Khmer Rouge Leader Appears in Court to Appeal Genocide Conviction


The last living leader of the Khmer Rouge, the brutal Cambodian regime responsible for the deaths of at least 1.7 million people in the late 1970s, was in court Monday to appeal his conviction and life sentence for genocide and other crimes in what is seen as the final stage of the long-running and expensive tribunal centered on the atrocities.

The defendant, Khieu Samphan, 90, was the head of state for the fanatical communist regime that ravaged the country through campaigns of torture, execution, forced labor and starvation. His lawyer, Kong Sam Ong, opened the appeal arguing that the conviction should be dismissed on procedural and evidentiary grounds.

Mr. Khieu Samphan was scheduled to speak on Thursday. He was convicted in November 2018 of genocide against ethnic Vietnamese as well as crimes against humanity and grave breaches of the Geneva Conventions. At that trial, he claimed he had not known of the widespread killings that had taken place on his watch. “The term murderer I categorically reject,” he said.

In Monday’s hearing, prosecutors dismissed his claim that he “knew nothing, saw nothing and heard nothing” over nearly four years at the helm of the movement.

“He’s got the strongest case for saying he didn’t actually do anything,” said David Chandler, a prominent historian of Cambodia and the Khmer Rouge.

“He wasn’t allowed to do anything,” he said. “He was a puppet. They used him as a civilized front, and he was very good at that. He spoke good French, he was intelligent and he had a human face. He was not a thug.”

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“But they didn’t keep things from him,” Mr. Chandler added. “He knew exactly what was going on.”

The slow-moving tribunal is scheduled to deliver its judgment on the appeal late next year. Before that, it is scheduled to announce its rulings later this year on the cases of two lower-ranking figures who have argued that they should not be brought to trial. (Those cases were not scheduled to be argued in court.)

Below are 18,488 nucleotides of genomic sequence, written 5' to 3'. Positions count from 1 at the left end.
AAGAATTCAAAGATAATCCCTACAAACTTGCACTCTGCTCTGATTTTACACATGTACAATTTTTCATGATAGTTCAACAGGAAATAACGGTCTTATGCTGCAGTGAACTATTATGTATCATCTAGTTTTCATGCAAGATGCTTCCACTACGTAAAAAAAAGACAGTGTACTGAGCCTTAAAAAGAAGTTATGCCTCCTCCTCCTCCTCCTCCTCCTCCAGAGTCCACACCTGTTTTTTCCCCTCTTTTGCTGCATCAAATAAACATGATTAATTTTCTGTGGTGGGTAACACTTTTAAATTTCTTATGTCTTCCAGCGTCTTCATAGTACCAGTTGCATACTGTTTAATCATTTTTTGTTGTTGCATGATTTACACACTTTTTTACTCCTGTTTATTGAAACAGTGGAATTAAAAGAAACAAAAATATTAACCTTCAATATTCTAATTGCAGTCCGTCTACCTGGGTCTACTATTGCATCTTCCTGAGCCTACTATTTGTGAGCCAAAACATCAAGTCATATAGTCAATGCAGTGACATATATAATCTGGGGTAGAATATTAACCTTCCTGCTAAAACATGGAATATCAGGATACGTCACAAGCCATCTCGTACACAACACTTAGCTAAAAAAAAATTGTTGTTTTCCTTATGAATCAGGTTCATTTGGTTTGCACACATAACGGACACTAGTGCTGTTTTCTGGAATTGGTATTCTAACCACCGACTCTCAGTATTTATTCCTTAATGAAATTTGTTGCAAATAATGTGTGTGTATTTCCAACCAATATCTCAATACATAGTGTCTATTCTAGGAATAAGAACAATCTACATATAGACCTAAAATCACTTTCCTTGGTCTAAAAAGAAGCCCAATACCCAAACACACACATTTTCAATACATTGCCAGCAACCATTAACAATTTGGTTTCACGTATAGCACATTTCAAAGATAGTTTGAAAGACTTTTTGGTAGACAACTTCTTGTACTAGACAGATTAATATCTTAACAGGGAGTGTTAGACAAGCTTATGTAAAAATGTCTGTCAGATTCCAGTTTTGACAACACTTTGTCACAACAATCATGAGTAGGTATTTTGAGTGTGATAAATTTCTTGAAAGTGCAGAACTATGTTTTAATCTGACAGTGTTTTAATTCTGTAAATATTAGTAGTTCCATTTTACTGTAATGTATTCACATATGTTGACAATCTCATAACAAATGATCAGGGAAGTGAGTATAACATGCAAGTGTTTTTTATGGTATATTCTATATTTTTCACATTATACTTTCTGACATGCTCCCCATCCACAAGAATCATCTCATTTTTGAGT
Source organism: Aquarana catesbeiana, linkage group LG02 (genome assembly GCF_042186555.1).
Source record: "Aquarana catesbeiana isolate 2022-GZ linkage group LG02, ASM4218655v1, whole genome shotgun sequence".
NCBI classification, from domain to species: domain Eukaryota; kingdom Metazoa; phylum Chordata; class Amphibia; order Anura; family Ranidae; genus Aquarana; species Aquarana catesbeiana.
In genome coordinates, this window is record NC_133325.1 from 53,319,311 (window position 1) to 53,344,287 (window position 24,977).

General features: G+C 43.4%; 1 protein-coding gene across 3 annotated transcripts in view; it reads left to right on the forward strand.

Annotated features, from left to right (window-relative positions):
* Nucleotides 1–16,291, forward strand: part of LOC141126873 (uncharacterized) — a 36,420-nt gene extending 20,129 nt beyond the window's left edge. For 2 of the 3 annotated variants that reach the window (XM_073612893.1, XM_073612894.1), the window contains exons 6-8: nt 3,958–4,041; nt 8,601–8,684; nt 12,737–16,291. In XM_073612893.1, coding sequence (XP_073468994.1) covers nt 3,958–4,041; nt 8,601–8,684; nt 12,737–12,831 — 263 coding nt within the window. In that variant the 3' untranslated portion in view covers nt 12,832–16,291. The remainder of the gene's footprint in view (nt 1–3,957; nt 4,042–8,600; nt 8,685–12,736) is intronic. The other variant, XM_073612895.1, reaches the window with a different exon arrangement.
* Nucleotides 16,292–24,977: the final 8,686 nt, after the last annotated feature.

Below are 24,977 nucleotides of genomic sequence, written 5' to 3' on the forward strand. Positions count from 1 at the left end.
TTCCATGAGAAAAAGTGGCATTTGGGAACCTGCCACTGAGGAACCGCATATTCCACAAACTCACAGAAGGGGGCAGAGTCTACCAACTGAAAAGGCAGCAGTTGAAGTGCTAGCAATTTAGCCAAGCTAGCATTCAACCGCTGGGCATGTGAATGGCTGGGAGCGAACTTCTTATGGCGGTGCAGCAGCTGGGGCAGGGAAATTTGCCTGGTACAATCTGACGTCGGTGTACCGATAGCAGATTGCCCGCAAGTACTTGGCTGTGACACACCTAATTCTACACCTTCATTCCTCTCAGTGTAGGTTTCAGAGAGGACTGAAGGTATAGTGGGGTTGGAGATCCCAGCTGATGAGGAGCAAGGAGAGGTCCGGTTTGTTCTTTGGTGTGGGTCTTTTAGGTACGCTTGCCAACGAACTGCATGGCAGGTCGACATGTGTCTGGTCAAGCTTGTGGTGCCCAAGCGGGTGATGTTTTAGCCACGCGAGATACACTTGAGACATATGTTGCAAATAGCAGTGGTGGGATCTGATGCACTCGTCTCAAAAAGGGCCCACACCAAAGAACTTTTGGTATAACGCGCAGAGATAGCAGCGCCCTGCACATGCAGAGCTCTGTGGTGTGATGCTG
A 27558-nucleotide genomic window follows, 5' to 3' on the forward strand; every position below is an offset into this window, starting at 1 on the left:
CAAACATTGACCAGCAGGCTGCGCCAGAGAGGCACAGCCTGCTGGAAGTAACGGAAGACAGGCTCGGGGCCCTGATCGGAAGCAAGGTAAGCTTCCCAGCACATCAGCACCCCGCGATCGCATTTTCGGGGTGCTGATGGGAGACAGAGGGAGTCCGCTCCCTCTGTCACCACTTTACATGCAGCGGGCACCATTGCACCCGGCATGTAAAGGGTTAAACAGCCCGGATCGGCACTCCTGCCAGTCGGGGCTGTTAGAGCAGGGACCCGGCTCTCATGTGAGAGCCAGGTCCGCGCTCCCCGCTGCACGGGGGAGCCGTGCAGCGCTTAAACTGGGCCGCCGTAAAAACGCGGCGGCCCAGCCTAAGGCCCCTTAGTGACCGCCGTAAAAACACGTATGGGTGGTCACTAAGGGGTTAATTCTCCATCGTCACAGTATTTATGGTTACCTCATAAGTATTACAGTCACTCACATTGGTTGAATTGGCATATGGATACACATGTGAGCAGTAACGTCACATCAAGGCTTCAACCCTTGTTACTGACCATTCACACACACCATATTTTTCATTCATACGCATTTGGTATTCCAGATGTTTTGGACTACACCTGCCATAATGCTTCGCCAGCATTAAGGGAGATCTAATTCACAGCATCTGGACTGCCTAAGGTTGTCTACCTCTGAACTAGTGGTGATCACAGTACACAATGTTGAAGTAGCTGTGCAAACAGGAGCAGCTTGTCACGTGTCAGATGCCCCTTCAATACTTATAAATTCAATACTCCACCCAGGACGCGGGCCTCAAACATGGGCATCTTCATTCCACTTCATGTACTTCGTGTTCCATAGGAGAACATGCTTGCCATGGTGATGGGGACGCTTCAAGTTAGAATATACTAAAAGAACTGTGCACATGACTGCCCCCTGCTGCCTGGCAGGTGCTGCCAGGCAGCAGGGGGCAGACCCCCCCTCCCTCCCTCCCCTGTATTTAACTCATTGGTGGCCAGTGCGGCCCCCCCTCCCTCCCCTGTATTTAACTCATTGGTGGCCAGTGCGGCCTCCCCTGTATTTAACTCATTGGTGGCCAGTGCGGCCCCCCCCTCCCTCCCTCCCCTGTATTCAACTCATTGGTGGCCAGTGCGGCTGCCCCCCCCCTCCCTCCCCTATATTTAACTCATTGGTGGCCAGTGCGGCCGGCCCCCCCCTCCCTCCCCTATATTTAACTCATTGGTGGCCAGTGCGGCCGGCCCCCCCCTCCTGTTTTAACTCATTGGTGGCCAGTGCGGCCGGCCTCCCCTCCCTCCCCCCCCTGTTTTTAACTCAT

“For all intents and purposes, the E.C.C.C. is over,” said Peter Maguire, a scholar of international law, referring to the tribunal by the initials of its formal name, the Extraordinary Chambers in the Courts of Cambodia.

After spending some $300 million over the course of 15 years of legal proceedings, the tribunal convicted just three people for their part in the atrocities that annihilated as many as one-fourth of Cambodia’s population from 1975 to 1979.

In addition to Mr. Khieu Samphan, they were Nuon Chea, a top leader who was convicted and sentenced along with him in the genocide case in 2018 and who died the following year, and Kaing Guek Eav, known as Duch, a torturer and prison commandant who was convicted of crimes against humanity, murder and torture and who died last year.

Mr. Khieu Samphan and Mr. Nuon Chea were also convicted and sentenced to life in prison in an earlier trial in 2014 for crimes against humanity. They were found to have “encouraged, incited, and legitimized” the criminal polices of the Khmer Rouge.

Two other leaders — Ieng Sary, the former Khmer Rouge foreign minister, and his wife, Ieng Thirith, the former social affairs minister — were arrested but died during the proceedings. Other major figures died before being brought to trial, including Pol Pot, the supreme leader of the Khmer Rouge.

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The tribunal is administered jointly by the United Nations and the Cambodian government and has been subject to pressure by Prime Minister Hun Sen, himself a former Khmer Rouge officer, to limit prosecutions.

The small number of convictions shows that Mr. Hun Sen “has successfully shaped the legacy of the court to his preferences,” said Craig Etcheson, a leading expert on the Khmer Rouge who is a visiting scientist at the School of Public Health at Harvard.

Youk Chhang, director of the Documentation Center of Cambodia, the repository of the documents that formed the basis of much of the trial, said it had achieved only limited success.

“Survivors of the Khmer Rouge will remember the court by the convictions it achieved,” said Mr. Youk Chhang, who is himself a survivor. “But others will remember the court by the judgments it never rendered.”

Like others, Mr. Youk Chhang contrasted the painstaking legal process and personal accommodations of the defendants with the harsh conditions and torture suffered by those imprisoned by the Khmer Rouge.

“Khieu Samphan requested of the judges to be allowed to go to the toilet if he wishes during the hearing,” he exclaimed in an email message. “What a joke!”

Experts on the proceedings said it is unlikely that Mr. Khieu Samphan will succeed in his appeal. But whether or not he does, he will remain in prison as a result of his earlier conviction in 2014. He had appealed that sentence and failed.


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